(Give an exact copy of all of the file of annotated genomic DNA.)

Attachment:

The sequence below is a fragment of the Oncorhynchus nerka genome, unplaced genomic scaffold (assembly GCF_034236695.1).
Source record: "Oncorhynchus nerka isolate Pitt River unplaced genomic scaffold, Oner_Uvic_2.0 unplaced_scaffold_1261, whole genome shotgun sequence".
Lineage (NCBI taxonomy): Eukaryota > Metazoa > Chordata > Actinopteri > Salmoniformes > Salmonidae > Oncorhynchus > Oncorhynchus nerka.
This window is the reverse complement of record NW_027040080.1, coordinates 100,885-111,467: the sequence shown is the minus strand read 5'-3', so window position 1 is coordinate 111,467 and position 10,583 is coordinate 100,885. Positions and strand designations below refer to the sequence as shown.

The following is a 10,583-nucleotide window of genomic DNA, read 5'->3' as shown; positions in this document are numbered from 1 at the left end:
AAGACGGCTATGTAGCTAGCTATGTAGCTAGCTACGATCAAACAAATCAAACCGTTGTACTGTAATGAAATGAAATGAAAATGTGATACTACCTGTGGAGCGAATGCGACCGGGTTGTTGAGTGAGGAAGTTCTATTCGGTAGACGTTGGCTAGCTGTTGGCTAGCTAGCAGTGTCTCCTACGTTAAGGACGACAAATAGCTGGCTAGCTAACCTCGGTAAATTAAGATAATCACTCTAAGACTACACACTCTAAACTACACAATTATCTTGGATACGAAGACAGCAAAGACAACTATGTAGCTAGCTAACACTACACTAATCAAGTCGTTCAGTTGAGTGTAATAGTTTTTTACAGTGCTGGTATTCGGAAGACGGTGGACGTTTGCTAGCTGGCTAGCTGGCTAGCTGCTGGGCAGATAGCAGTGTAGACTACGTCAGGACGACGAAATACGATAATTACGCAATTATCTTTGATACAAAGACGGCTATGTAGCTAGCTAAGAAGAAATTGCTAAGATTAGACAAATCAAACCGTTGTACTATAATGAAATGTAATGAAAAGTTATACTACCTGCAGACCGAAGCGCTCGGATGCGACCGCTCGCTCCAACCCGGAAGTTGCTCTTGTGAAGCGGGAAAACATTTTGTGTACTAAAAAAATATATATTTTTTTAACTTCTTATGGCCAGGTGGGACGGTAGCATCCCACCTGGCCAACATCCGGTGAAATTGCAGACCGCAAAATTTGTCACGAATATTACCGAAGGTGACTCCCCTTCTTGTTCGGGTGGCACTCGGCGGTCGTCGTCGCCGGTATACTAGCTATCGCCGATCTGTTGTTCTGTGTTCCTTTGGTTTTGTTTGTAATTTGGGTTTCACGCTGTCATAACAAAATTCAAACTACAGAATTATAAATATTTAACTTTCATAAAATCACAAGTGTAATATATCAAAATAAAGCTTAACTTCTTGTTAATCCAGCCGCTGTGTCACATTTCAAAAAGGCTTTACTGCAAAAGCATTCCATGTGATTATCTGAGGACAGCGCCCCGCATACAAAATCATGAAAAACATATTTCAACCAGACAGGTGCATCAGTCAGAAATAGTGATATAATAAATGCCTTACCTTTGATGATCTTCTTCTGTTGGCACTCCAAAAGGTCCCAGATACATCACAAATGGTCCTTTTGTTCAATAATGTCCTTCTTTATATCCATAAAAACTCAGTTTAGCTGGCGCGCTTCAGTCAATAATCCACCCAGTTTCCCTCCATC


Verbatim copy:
The sequence below is a fragment of the Oncorhynchus nerka genome, unplaced genomic scaffold (assembly GCF_034236695.1).
Source record: "Oncorhynchus nerka isolate Pitt River unplaced genomic scaffold, Oner_Uvic_2.0 unplaced_scaffold_1261, whole genome shotgun sequence".
Lineage (NCBI taxonomy): Eukaryota > Metazoa > Chordata > Actinopteri > Salmoniformes > Salmonidae > Oncorhynchus > Oncorhynchus nerka.
This window is the reverse complement of record NW_027040080.1, coordinates 100,885-111,467: the sequence shown is the minus strand read 5'-3', so window position 1 is coordinate 111,467 and position 10,583 is coordinate 100,885. Positions and strand designations below refer to the sequence as shown.

The following is a 10,583-nucleotide window of genomic DNA, read 5'->3' as shown; positions in this document are numbered from 1 at the left end:
AAGACGGCTATGTAGCTAGCTATGTAGCTAGCTACGATCAAACAAATCAAACCGTTGTACTGTAATGAAATGAAATGAAAATGTGATACTACCTGTGGAGCGAATGCGACCGGGTTGTTGAGTGAGGAAGTTCTATTCGGTAGACGTTGGCTAGCTGTTGGCTAGCTAGCAGTGTCTCCTACGTTAAGGACGACAAATAGCTGGCTAGCTAACCTCGGTAAATTAAGATAATCACTCTAAGACTACACACTCTAAACTACACAATTATCTTGGATACGAAGACAGCAAAGACAACTATGTAGCTAGCTAACACTACACTAATCAAGTCGTTCAGTTGAGTGTAATAGTTTTTTACAGTGCTGGTATTCGGAAGACGGTGGACGTTTGCTAGCTGGCTAGCTGGCTAGCTGCTGGGCAGATAGCAGTGTAGACTACGTCAGGACGACGAAATACGATAATTACGCAATTATCTTTGATACAAAGACGGCTATGTAGCTAGCTAAGAAGAAATTGCTAAGATTAGACAAATCAAACCGTTGTACTATAATGAAATGTAATGAAAAGTTATACTACCTGCAGACCGAAGCGCTCGGATGCGACCGCTCGCTCCAACCCGGAAGTTGCTCTTGTGAAGCGGGAAAACATTTTGTGTACTAAAAAAATATATATTTTTTTAACTTCTTATGGCCAGGTGGGACGGTAGCATCCCACCTGGCCAACATCCGGTGAAATTGCAGACCGCAAAATTTGTCACGAATATTACCGAAGGTGACTCCCCTTCTTGTTCGGGTGGCACTCGGCGGTCGTCGTCGCCGGTATACTAGCTATCGCCGATCTGTTGTTCTGTGTTCCTTTGGTTTTGTTTGTAATTTGGGTTTCACGCTGTCATAACAAAATTCAAACTACAGAATTATAAATATTTAACTTTCATAAAATCACAAGTGTAATATATCAAAATAAAGCTTAACTTCTTGTTAATCCAGCCGCTGTGTCACATTTCAAAAAGGCTTTACTGCAAAAGCATTCCATGTGATTATCTGAGGACAGCGCCCCGCATACAAAATCATGAAAAACATATTTCAACCAGACAGGTGCATCAGTCAGAAATAGTGATATAATAAATGCCTTACCTTTGATGATCTTCTTCTGTTGGCACTCCAAAAGGTCCCAGATACATCACAAATGGTCCTTTTGTTCAATAATGTCCTTCTTTATATCCATAAAAACTCAGTTTAGCTGGCGCGCTTCAGTCAATAATCCACCCAGTTTCCCTCCATC